[OP-ED]: The worst day in the history of US soccer
Everything seemed to be finally right after blowing out Panama in Orlando, 4-0. Team USA only needed a tie on the road against a weak Trinidad and Tobago team…
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But disaster took place. The United States National Team had performed irregularly in the tournament, being in the edge several times and it finally failed to the depths. Two early scores by the home squad –the first one an own goal by US defender Omar Gonzalez opened a breach that was impossible to recover for the Americans despite the lonely goal recorded by Hershey’s Golden Boy Christian Pulisic at the start of the second half.
Many defined it as the worst day in the history of US soccer. And it was. It is also true that Panama was awarded a score that did not cross the goal line, but it is also true that the final score at Trinidad and Tobago reaffirmed the saying: “Things that do not start right do not finish right”.
The six-team qualifying tournament could not have started in a worse way for Team USA. The squad coached by Jurgen Klinsmann lost at home against Mexico, 2-1. The first win in American soil for the Mexicans in a qualifying contest since 1972 was not a good prelude for the United States. Then, Team USA was erased from the field at Costa Rica in a lopsided 4-0 loss that ended Klinsmann’s tenure as coach of the American squad. In a tournament to be forgotten the United States managed to account only for one point in home and away outings against the other two CONCACAF powerhouses: Mexico and Costa Rica.
Bruce Arena’s return to head the US bench was a balsam that lasted four games and extended to the Gold CUP in which the veteran coach led Team USA to the championship. We need to remember Mexico and Costa Rica did not have all of their top players, but the Americans won CONCACAF’s main tournament at the end. Arena, who led the US to its best result in a World Cup in the modern soccer era (quarterfinals in 2002) recovered the locker room and gave the fans hope again, especially after a great tie at Mexico, 1-1, in a game in which captain Michael Bradley scored a sensational goal.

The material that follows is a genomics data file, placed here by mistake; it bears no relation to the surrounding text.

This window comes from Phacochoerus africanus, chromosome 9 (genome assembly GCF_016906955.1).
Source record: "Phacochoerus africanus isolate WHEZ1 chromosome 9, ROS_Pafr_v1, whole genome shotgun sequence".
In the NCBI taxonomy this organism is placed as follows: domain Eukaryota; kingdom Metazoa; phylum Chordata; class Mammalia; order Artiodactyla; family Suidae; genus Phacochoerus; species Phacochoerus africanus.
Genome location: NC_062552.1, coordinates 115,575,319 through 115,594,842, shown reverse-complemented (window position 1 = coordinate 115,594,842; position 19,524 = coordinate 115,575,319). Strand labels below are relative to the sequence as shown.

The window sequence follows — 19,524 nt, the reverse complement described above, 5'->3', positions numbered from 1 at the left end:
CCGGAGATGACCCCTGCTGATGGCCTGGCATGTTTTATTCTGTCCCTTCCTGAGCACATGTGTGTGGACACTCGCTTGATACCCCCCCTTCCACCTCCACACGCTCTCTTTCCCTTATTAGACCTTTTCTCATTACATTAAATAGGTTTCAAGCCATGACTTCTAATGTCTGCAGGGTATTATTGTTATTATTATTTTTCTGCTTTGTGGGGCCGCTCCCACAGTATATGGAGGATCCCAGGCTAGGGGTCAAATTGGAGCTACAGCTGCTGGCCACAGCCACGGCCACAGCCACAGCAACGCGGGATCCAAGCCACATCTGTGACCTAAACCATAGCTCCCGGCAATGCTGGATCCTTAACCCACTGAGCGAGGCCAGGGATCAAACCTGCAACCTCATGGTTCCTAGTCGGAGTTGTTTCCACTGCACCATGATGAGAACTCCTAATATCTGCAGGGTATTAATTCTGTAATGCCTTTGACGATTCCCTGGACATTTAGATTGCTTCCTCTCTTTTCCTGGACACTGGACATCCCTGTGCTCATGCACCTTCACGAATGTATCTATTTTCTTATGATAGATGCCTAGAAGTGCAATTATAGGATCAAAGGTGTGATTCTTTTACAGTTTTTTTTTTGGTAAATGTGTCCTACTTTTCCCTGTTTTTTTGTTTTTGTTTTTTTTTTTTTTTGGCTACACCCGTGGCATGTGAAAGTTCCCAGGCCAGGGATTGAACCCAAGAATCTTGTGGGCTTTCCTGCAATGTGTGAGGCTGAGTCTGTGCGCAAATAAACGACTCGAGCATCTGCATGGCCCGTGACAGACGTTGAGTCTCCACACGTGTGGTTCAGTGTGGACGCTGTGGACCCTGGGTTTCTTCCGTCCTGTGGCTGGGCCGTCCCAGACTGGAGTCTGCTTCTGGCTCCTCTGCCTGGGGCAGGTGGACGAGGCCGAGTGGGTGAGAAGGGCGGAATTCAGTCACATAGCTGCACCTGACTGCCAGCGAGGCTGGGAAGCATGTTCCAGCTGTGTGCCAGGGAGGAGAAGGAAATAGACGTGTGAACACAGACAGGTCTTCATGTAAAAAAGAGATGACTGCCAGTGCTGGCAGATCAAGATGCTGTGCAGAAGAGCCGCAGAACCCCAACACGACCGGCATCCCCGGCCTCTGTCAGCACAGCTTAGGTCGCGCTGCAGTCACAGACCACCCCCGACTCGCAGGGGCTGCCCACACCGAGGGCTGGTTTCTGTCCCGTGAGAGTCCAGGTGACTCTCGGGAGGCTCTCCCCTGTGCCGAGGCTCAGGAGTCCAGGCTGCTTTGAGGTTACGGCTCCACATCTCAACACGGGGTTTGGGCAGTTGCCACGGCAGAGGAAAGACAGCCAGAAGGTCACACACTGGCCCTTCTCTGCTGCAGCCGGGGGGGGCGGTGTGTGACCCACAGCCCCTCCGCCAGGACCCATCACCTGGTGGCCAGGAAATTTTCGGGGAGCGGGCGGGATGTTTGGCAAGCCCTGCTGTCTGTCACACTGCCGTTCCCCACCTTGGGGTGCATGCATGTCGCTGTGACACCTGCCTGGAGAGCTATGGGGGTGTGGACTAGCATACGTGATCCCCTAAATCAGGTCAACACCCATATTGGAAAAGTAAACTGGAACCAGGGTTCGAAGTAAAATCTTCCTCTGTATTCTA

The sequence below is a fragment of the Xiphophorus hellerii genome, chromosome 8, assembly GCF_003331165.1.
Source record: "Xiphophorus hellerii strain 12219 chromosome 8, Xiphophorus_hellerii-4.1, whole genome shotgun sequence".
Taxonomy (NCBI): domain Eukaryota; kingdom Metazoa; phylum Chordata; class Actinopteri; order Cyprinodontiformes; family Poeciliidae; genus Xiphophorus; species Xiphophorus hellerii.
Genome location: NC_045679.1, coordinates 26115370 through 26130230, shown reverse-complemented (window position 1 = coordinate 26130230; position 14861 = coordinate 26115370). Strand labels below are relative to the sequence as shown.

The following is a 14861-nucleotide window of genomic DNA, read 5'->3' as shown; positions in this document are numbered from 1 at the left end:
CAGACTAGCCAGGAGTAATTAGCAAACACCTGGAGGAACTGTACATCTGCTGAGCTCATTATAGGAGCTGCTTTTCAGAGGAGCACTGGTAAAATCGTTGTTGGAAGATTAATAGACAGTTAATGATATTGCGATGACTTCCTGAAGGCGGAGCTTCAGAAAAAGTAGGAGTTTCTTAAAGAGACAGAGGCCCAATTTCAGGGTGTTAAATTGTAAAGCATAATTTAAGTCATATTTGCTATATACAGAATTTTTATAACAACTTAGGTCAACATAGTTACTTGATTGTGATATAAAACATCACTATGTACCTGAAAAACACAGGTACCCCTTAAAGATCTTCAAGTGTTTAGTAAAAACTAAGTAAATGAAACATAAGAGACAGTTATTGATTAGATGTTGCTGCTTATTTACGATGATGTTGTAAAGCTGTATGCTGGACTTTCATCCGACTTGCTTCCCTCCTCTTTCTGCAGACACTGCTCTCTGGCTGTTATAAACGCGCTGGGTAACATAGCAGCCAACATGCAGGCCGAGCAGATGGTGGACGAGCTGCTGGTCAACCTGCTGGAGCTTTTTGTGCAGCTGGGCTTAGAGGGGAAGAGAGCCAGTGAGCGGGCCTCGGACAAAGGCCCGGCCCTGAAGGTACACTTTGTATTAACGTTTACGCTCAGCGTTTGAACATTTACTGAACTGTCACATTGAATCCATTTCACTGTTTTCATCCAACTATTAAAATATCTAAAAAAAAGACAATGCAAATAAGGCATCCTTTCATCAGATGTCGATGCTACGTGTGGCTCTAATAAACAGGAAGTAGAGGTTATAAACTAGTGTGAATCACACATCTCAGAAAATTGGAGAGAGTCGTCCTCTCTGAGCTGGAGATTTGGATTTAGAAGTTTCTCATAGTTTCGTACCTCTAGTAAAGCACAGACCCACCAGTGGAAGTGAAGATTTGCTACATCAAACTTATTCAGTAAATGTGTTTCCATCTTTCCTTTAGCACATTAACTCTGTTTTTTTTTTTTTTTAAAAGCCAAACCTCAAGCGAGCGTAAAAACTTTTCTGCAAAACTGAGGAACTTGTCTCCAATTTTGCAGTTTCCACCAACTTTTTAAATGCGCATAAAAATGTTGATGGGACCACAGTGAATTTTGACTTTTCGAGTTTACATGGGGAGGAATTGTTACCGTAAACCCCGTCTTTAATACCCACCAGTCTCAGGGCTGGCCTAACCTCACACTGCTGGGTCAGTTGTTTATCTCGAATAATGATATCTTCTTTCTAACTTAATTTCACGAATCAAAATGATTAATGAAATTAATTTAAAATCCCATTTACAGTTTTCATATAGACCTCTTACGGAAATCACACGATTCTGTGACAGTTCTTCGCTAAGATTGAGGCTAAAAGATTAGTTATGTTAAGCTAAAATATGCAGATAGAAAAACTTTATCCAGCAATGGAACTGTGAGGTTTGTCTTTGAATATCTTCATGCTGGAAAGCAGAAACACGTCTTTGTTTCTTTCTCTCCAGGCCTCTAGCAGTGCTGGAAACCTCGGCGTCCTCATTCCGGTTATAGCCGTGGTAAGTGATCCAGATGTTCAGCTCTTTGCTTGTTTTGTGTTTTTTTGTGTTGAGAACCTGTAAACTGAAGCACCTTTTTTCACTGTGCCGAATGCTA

Under Arena Team USA did not lose a game for more than nine months. Anyway, soccer has evolved in 15 years. The veteran coach did not find a regular starting lineup. The four defenders that started against Costa Rica in the seventh game were completely different than those who faced Panama in the ninth contest. Arena drew a 4-4-2 system, but did not make any adjustments, playing with two center midfielders in the same line that allowed opponents to find holes easily, generating dangerous counterattacks. The alarms started to warn everybody when two goals by Marco Ureña allowed Costa Rica to defeat Team USA in New Jersey. Things looked better though after Bobby Wood’s late goal resulted in a tie at Honduras, 1-1, and a very aggressive offensive scheme led the US to destroy Panama last week with excellent performances by Pulisic and JozyAltidore.
But when a tie at Trinidad and Tobago was enough, when Team USA needed to tighten things up, Arena came out with the same aggressive lineup used against Panama. The game plan left many open spaces for the home players and the Americans did not react…
Huge defeats generally open reflection periods that end up making good teams better. But not going to the World Cup for the first time since 1986 is devastating. What should change? First of all, the US soccer’s structure must include more people experienced in the game capable of making the right decisions when needed. Soccer has grown in America and there are many kids with huge potential playing now at our fields. The most talented kids should make the move to Europe where the development academies are stronger than in the MLS. More players should follow Pulisic’s footsteps like young Josh Sargent –Team USA Under 17 star- has just done signing for Germany’s WenderBremen. Finally I believe the helm of Team USA should be given to a coach with worldwide experience, who teaches the players to be competitive regardless of the environment. A Klinsmann-like coach, but with a not so big ego would be ideal for the US squad. There are solutions. The ideal man could be found. It is about conducting the right search, while trying to recover from the state of shock in which we all fall last Tuesday.